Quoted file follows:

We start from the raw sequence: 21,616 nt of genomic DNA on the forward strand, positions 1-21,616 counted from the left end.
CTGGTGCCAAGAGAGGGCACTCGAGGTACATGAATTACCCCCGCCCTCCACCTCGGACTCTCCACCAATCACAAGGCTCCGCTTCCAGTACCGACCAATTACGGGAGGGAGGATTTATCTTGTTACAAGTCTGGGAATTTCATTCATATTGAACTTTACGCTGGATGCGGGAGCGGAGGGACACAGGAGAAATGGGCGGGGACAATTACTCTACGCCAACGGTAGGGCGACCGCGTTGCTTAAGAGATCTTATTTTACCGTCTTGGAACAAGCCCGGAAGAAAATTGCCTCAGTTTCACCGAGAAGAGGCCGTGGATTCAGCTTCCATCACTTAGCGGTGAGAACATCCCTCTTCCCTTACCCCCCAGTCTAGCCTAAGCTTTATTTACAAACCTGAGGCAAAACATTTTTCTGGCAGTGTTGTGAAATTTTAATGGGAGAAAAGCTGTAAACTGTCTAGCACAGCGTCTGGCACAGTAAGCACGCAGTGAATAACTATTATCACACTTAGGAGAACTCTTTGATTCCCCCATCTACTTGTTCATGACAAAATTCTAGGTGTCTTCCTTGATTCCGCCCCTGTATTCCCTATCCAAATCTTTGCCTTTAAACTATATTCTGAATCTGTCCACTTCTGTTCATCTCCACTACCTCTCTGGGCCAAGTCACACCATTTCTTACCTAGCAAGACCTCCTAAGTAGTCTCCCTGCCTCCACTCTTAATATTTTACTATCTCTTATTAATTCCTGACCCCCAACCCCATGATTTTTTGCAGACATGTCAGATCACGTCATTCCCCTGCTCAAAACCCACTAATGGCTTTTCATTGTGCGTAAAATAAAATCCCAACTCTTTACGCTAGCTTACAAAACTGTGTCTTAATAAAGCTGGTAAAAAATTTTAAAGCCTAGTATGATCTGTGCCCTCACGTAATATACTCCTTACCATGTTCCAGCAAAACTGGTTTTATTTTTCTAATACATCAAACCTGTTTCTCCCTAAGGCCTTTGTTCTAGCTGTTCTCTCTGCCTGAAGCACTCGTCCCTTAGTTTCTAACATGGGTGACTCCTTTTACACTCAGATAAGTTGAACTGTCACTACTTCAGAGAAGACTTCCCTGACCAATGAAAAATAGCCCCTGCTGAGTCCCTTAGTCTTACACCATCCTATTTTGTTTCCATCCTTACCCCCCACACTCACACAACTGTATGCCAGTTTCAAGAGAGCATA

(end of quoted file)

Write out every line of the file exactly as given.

We start from the raw sequence: 21,616 nt of genomic DNA on the forward strand, positions 1-21,616 counted from the left end.
CTGGTGCCAAGAGAGGGCACTCGAGGTACATGAATTACCCCCGCCCTCCACCTCGGACTCTCCACCAATCACAAGGCTCCGCTTCCAGTACCGACCAATTACGGGAGGGAGGATTTATCTTGTTACAAGTCTGGGAATTTCATTCATATTGAACTTTACGCTGGATGCGGGAGCGGAGGGACACAGGAGAAATGGGCGGGGACAATTACTCTACGCCAACGGTAGGGCGACCGCGTTGCTTAAGAGATCTTATTTTACCGTCTTGGAACAAGCCCGGAAGAAAATTGCCTCAGTTTCACCGAGAAGAGGCCGTGGATTCAGCTTCCATCACTTAGCGGTGAGAACATCCCTCTTCCCTTACCCCCCAGTCTAGCCTAAGCTTTATTTACAAACCTGAGGCAAAACATTTTTCTGGCAGTGTTGTGAAATTTTAATGGGAGAAAAGCTGTAAACTGTCTAGCACAGCGTCTGGCACAGTAAGCACGCAGTGAATAACTATTATCACACTTAGGAGAACTCTTTGATTCCCCCATCTACTTGTTCATGACAAAATTCTAGGTGTCTTCCTTGATTCCGCCCCTGTATTCCCTATCCAAATCTTTGCCTTTAAACTATATTCTGAATCTGTCCACTTCTGTTCATCTCCACTACCTCTCTGGGCCAAGTCACACCATTTCTTACCTAGCAAGACCTCCTAAGTAGTCTCCCTGCCTCCACTCTTAATATTTTACTATCTCTTATTAATTCCTGACCCCCAACCCCATGATTTTTTGCAGACATGTCAGATCACGTCATTCCCCTGCTCAAAACCCACTAATGGCTTTTCATTGTGCGTAAAATAAAATCCCAACTCTTTACGCTAGCTTACAAAACTGTGTCTTAATAAAGCTGGTAAAAAATTTTAAAGCCTAGTATGATCTGTGCCCTCACGTAATATACTCCTTACCATGTTCCAGCAAAACTGGTTTTATTTTTCTAATACATCAAACCTGTTTCTCCCTAAGGCCTTTGTTCTAGCTGTTCTCTCTGCCTGAAGCACTCGTCCCTTAGTTTCTAACATGGGTGACTCCTTTTACACTCAGATAAGTTGAACTGTCACTACTTCAGAGAAGACTTCCCTGACCAATGAAAAATAGCCCCTGCTGAGTCCCTTAGTCTTACACCATCCTATTTTGTTTCCATCCTTACCCCCCACACTCACACAACTGTATGCCAGTTTCAAGAGAGCATA